Tag Archives: employer mandate

Does Government have a Compelling Interest in Controlling Population Growth?

The creation story in the Bible includes God’s first commandment to human beings: “Be fruitful and increase in number; fill the earth and subdue it.” (Genesis 1:28 NIV) The implication of the commandment is that babies are blessings. Loving parents and the patter of many little feet in a family is a good thing, according to this rule, God’s first instruction to Adam and Eve.

After God later tries to destroy by flood the humankind that has chosen evil instead of good, he regrets doing so and decides never to do it again. He wants the earth to be full of people, even if they are headstrong and easily lured into bad choices by Satan. After Noah has come out of the ark with his family and a large assortment of animals, God repeats his first commandment, saying “Be fruitful and increase in number and fill the earth.” (Genesis 9:1 NIV) God, who loves people, wants lots of them to live in the world he has created for their joy.

The psalmist had a similar inspired thought when he wrote, “Sons are a heritage from the LORD, children a reward from him. Like arrows in the hands of a warrior are sons born in one’s youth. Blessed is the man whose quiver is full of them.” (Psalm 127:3-5 NIV) The Bible is full of stories centered on yearning for children and the joy of filling up a home with them. The most beautiful story in the world is the story of the birth of a child whose arrival was heralded by angels, but a birth story need not be filled with angels, shepherds and wise men in order for it to be filled with joy.

Why, then, the worldwide outcry that the world is overpopulated? The earth is far from being “filled” with people. What is the problem? Why does the UN have annual conferences around the theme of population control by means of contraception and abortion on demand? Why do so many politicians feel that it is politically correct to support abortion on demand? Why are the parents of large families treated as pariahs in some circles simply because they enjoy their children? When did the blessing of children become a curse that needs to be limited if not eliminated?

These questions are important. There is huge social and political pressure to remove any possibility of a woman giving birth to an “unplanned” baby. All this emphasis on “planning” opens the door to planning by someone other than a pregnant woman. It is so important that the US government is prepared to dive even deeper into financial deficits in order to assure that no woman need pay for birth control and that every woman be able to abort an unplanned baby as easily as she might discard last year’s sunglasses. The UN is in complete agreement with this principle. It is busy even now crafting a new statement of human rights that includes the right to avoid having children.

This imperative is having some effect. US population growth is slowing. European population growth is stalled. Apparently the UN wants the same thing to happen in Africa. The Chinese government has been doing its part for decades. Why do citizens permit governments to tell them when they may have children and how many? What makes citizens willing to suppress the birth of babies? How did the choice to have children become entangled with the power and responsibility of government?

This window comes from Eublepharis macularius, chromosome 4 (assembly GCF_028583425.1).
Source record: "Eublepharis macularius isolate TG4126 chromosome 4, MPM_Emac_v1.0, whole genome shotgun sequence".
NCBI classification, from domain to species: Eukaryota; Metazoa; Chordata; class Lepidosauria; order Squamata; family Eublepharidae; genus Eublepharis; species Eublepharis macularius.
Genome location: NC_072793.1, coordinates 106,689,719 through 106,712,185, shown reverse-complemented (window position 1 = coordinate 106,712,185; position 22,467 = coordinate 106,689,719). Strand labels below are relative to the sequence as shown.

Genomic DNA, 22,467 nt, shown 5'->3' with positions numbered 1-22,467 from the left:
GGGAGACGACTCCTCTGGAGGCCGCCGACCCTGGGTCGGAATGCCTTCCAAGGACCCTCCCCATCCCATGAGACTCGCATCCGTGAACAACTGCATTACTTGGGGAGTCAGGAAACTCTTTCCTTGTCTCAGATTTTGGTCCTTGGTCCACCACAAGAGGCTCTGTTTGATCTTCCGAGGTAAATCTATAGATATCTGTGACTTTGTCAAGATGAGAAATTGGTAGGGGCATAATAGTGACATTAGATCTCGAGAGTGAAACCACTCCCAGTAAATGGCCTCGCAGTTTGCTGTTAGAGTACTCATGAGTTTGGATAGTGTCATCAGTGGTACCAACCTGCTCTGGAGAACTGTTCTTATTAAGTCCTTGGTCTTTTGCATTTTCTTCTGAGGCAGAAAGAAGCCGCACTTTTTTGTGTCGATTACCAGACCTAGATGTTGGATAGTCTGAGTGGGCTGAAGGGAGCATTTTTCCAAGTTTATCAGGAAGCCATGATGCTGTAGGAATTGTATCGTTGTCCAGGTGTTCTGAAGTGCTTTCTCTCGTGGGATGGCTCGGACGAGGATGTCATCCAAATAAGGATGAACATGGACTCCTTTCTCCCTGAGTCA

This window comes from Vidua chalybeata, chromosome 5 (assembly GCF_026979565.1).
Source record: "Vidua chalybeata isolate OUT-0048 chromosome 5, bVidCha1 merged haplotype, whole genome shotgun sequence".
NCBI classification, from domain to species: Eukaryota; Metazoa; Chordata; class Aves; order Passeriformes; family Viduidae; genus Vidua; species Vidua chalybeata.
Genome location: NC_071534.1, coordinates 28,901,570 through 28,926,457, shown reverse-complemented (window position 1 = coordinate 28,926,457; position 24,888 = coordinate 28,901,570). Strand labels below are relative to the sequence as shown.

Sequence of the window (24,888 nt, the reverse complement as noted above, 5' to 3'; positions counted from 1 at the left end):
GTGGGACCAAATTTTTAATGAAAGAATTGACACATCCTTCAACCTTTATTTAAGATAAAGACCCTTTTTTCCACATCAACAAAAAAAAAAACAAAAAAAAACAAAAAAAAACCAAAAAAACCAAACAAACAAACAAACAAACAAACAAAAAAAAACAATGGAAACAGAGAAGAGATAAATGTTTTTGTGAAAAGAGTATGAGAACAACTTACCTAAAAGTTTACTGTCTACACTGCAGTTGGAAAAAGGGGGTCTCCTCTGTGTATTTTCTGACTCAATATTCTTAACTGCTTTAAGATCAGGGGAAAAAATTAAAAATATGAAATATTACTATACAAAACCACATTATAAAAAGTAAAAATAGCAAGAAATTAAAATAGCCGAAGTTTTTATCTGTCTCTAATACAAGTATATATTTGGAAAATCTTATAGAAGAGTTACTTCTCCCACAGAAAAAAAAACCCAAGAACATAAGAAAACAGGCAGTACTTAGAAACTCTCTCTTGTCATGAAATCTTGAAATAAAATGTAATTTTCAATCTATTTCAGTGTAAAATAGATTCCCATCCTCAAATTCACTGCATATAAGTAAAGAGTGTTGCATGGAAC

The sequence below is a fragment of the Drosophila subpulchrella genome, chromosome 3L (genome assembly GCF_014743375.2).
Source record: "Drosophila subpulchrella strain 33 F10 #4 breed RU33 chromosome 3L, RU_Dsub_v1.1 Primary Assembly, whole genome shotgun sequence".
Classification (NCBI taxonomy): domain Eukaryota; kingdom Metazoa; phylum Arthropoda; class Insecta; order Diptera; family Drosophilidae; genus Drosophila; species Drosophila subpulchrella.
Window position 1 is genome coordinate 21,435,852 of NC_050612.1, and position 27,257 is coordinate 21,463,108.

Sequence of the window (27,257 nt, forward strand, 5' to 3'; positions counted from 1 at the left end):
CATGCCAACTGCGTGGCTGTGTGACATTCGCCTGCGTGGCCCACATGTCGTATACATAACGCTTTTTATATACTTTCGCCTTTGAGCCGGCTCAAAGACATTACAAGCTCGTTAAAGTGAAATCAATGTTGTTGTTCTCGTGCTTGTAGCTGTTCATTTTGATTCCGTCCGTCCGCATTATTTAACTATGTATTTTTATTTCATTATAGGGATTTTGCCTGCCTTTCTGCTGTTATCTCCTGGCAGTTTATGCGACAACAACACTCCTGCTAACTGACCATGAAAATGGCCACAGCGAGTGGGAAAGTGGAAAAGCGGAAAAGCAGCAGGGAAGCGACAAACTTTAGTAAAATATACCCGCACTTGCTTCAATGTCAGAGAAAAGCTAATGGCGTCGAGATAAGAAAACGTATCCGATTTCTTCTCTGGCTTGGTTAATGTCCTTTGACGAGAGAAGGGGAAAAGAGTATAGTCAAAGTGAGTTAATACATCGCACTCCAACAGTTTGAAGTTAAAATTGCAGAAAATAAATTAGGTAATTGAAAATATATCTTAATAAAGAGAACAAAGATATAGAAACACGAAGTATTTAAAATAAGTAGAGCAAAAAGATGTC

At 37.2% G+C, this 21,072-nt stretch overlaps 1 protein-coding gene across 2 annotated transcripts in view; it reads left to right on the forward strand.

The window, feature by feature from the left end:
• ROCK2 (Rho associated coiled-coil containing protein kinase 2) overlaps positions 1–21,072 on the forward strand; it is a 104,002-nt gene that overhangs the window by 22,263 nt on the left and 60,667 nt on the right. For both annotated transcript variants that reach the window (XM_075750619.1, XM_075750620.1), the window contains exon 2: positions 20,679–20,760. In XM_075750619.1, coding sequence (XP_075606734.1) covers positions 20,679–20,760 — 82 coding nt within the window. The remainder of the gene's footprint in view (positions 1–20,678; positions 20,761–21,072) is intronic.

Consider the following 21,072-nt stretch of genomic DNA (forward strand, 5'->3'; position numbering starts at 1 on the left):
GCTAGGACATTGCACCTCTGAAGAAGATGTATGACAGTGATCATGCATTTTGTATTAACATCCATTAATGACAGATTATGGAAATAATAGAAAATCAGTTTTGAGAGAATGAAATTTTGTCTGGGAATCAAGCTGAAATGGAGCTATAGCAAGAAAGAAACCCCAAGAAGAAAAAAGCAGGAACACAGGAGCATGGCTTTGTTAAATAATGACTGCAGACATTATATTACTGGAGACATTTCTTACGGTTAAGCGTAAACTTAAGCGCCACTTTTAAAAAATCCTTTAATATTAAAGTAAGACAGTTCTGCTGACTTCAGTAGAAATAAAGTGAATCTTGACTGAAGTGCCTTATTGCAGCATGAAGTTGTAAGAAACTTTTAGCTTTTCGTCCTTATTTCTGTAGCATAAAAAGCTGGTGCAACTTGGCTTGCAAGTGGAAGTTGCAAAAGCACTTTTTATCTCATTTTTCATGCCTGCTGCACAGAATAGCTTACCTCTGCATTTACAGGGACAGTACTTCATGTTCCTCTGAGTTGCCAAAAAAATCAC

These questions are at the root of the case now pending in the Supreme Court. Two companies, Hobby Lobby and Conestoga Wood, will have the opportunity in March to address the Supreme Court on this very subject. It comes to a head over the fact that the owners of both companies live by principles that are rooted in their religious convictions. Those principles proscribe the destruction of human beings, even if the human is only one fertilized cell. Because they believe that human life is God’s gift which human beings must protect at all costs, they cannot comply with the government requirement to pay for health insurance coverage that gives free contraceptives and abortifacient drugs to their employees.

A major point in the arguments will be whether the government has a compelling interest that is served most appropriately by forcing these business owners to act against their own consciences. It all really comes down to the ugly question in the early paragraphs of this post: Why do citizens permit governments to tell them when they may have children and how many? What makes citizens willing to suppress the birth of babies? The only compelling interest the government could have in bulldozing people of faith and their principles over contraceptives and abortion is population control.

The government may have some political idea that limiting the population is in its interest, but neither the goal itself nor the objective of achieving a precedent that puts the interests of government ahead of the convictions of people of faith is consistent with the Constitution’s limitations on the power of the federal government.

There are plenty of political spokespersons who will claim that these employers want to take charge of the lives of their employees. That is a ridiculous charge, because the employers do not now attempt to prevent their employees from obtaining whatever contraceptives or abortifacient drugs they want, and the employers do not intend to attempt to interfere with the private choices of their employees in the future. Contraceptives and abortifacient drugs are readily available today to any woman who wants them, and those who cannot afford them can easily find services to help them. The issue here is whether the government has the right to tell an employer that the employer must act against conscience.

The root argument of this case has nothing to do with abortion or contraceptives. The root argument is whether a government has the right to force anyone to act against conscience. The ancient Roman government had the same mindset as many members of the current federal administration. In the Roman Empire of the first century AD (I still like AD more than CE) the emperor expected people to worship him as an act of citizenship. A good citizen worshiped the emperor. Only a traitor refused. This same attitude is being displayed by the US government. Worship is not the word the present government uses; it simply demands submission.